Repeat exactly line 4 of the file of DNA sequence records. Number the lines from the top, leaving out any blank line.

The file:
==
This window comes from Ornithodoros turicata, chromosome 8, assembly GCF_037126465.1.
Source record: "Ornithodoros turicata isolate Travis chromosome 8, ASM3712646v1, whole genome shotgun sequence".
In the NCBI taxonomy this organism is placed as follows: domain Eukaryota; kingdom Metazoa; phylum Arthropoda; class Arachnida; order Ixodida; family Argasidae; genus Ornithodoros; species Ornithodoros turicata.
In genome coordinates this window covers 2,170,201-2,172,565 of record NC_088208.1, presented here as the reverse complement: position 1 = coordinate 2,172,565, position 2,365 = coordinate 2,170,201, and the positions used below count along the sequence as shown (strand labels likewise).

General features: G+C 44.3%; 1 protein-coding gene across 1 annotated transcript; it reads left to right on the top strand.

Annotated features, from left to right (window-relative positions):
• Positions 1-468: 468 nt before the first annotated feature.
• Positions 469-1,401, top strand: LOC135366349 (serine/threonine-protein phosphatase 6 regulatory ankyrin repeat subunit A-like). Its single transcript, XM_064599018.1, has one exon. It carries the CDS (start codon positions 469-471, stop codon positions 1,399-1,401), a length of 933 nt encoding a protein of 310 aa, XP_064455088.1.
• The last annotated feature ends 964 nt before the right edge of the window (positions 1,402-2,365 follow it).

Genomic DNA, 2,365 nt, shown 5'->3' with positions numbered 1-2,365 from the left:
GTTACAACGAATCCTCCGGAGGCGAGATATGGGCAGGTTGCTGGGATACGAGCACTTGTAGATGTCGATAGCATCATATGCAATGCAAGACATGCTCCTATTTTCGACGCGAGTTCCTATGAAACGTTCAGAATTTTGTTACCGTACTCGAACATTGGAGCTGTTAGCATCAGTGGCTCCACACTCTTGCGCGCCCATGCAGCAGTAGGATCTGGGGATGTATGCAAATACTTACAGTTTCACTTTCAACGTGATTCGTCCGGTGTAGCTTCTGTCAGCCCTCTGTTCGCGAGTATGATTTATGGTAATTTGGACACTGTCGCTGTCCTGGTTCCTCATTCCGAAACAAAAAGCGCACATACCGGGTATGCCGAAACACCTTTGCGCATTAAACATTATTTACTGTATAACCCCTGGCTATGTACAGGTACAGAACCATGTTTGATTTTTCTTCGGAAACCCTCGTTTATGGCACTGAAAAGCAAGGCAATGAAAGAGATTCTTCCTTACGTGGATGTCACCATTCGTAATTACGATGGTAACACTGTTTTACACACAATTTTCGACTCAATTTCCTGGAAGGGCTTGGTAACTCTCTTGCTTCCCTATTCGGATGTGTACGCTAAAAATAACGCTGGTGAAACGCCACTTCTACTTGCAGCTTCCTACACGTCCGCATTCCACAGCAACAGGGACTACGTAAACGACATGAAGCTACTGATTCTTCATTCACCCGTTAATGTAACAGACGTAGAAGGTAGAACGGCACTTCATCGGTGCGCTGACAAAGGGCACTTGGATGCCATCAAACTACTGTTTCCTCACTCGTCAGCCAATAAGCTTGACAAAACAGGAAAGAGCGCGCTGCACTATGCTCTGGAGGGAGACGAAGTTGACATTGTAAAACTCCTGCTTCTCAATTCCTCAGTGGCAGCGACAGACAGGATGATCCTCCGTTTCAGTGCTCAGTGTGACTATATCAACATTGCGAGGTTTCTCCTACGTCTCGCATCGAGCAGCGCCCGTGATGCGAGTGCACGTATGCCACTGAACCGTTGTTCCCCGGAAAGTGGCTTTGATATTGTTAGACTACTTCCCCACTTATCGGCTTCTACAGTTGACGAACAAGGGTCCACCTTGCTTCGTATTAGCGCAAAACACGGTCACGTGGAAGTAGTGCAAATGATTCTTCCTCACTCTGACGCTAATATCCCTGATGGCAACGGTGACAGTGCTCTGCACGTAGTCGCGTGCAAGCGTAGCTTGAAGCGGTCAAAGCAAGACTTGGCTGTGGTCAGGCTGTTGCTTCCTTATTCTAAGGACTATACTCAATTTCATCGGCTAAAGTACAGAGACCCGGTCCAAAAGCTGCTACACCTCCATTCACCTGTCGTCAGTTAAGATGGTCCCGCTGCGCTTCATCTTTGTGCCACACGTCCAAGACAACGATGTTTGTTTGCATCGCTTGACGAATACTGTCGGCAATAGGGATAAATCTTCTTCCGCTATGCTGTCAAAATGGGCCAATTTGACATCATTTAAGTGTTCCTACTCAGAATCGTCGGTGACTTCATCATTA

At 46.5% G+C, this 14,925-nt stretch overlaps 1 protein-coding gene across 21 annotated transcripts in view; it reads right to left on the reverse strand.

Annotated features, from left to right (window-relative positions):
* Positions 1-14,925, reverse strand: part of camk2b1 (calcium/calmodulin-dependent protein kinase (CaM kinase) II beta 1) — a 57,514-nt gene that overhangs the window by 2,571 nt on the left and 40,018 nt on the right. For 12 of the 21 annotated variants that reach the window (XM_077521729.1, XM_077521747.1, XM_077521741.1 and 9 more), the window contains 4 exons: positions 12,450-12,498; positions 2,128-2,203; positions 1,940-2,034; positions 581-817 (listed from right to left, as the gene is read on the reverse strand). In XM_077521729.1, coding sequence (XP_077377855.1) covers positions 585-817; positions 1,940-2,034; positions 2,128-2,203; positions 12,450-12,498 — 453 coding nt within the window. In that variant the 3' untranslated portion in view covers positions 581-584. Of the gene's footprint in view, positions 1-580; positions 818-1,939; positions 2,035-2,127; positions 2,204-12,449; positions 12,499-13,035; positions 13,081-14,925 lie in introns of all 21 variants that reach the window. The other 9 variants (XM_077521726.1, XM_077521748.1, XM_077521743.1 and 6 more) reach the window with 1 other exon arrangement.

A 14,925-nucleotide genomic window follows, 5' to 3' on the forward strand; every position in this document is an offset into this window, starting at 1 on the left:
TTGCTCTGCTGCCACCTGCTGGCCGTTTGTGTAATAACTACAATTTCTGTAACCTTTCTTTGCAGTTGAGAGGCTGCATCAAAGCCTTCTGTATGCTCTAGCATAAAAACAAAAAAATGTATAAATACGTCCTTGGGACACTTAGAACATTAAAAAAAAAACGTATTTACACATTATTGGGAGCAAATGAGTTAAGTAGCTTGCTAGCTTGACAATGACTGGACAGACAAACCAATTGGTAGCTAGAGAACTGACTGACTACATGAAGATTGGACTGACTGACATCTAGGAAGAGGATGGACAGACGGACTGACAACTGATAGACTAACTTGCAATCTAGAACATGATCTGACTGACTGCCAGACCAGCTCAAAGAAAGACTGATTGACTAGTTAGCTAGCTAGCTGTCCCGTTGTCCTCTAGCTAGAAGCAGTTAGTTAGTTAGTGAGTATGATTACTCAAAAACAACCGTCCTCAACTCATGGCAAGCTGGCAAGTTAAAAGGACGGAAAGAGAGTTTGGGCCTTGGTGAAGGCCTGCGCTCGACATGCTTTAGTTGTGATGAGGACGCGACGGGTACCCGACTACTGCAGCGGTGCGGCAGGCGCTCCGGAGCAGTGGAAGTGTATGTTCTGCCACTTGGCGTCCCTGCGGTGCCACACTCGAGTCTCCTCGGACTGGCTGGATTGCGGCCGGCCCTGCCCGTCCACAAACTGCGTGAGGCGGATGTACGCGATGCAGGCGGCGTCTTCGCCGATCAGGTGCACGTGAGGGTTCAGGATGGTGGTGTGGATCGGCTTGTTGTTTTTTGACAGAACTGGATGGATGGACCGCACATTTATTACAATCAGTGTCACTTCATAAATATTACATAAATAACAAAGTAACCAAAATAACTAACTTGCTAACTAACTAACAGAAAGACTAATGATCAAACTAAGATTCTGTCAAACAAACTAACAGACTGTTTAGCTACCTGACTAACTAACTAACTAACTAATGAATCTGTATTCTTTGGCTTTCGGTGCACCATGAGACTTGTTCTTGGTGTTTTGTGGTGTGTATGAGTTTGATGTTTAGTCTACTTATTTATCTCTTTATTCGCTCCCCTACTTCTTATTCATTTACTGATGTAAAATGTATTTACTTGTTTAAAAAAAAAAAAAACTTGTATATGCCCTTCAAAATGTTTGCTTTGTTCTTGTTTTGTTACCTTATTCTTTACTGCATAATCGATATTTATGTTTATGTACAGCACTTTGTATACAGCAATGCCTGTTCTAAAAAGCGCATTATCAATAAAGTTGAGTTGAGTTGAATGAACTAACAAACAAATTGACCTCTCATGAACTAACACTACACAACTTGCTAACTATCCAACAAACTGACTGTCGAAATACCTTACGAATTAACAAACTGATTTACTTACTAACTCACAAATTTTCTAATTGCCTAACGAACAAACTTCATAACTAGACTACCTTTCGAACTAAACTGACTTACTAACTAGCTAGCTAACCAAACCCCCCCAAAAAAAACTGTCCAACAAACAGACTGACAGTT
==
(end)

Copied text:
In genome coordinates this window covers 2,170,201-2,172,565 of record NC_088208.1, presented here as the reverse complement: position 1 = coordinate 2,172,565, position 2,365 = coordinate 2,170,201, and the positions used below count along the sequence as shown (strand labels likewise).